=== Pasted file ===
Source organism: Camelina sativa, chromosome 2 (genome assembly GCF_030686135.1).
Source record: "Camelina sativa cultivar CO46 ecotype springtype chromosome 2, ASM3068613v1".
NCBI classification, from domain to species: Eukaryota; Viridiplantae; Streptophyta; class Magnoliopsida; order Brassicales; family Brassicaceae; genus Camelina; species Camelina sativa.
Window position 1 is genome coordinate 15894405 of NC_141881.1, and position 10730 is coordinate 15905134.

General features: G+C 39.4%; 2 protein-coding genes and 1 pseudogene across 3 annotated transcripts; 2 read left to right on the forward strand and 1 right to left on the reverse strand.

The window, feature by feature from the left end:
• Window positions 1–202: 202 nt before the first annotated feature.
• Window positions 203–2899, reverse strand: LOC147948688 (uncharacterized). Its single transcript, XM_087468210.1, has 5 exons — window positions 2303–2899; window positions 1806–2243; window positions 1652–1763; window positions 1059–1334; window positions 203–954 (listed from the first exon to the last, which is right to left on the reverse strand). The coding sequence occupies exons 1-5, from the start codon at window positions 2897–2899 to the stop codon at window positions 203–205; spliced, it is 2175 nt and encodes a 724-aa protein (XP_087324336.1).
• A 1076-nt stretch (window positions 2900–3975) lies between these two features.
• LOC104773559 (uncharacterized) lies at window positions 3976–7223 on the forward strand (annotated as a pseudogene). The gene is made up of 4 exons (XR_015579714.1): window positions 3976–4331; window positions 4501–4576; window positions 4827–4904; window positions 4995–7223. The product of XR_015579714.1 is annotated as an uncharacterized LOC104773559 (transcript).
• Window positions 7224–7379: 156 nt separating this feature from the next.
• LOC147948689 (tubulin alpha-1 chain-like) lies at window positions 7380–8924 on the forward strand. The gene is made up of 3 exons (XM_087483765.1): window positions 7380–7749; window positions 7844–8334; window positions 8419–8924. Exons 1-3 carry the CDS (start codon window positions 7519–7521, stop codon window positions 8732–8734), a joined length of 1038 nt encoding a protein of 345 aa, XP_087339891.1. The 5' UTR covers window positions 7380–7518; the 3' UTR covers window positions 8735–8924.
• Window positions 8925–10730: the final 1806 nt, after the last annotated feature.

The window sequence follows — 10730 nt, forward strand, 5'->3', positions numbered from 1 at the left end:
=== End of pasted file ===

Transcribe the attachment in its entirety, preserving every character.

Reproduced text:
Source organism: Camelina sativa, chromosome 2 (genome assembly GCF_030686135.1).
Source record: "Camelina sativa cultivar CO46 ecotype springtype chromosome 2, ASM3068613v1".
NCBI classification, from domain to species: Eukaryota; Viridiplantae; Streptophyta; class Magnoliopsida; order Brassicales; family Brassicaceae; genus Camelina; species Camelina sativa.
Window position 1 is genome coordinate 15894405 of NC_141881.1, and position 10730 is coordinate 15905134.

General features: G+C 39.4%; 2 protein-coding genes and 1 pseudogene across 3 annotated transcripts; 2 read left to right on the forward strand and 1 right to left on the reverse strand.

The window, feature by feature from the left end:
• Window positions 1–202: 202 nt before the first annotated feature.
• Window positions 203–2899, reverse strand: LOC147948688 (uncharacterized). Its single transcript, XM_087468210.1, has 5 exons — window positions 2303–2899; window positions 1806–2243; window positions 1652–1763; window positions 1059–1334; window positions 203–954 (listed from the first exon to the last, which is right to left on the reverse strand). The coding sequence occupies exons 1-5, from the start codon at window positions 2897–2899 to the stop codon at window positions 203–205; spliced, it is 2175 nt and encodes a 724-aa protein (XP_087324336.1).
• A 1076-nt stretch (window positions 2900–3975) lies between these two features.
• LOC104773559 (uncharacterized) lies at window positions 3976–7223 on the forward strand (annotated as a pseudogene). The gene is made up of 4 exons (XR_015579714.1): window positions 3976–4331; window positions 4501–4576; window positions 4827–4904; window positions 4995–7223. The product of XR_015579714.1 is annotated as an uncharacterized LOC104773559 (transcript).
• Window positions 7224–7379: 156 nt separating this feature from the next.
• LOC147948689 (tubulin alpha-1 chain-like) lies at window positions 7380–8924 on the forward strand. The gene is made up of 3 exons (XM_087483765.1): window positions 7380–7749; window positions 7844–8334; window positions 8419–8924. Exons 1-3 carry the CDS (start codon window positions 7519–7521, stop codon window positions 8732–8734), a joined length of 1038 nt encoding a protein of 345 aa, XP_087339891.1. The 5' UTR covers window positions 7380–7518; the 3' UTR covers window positions 8735–8924.
• Window positions 8925–10730: the final 1806 nt, after the last annotated feature.

The window sequence follows — 10730 nt, forward strand, 5'->3', positions numbered from 1 at the left end: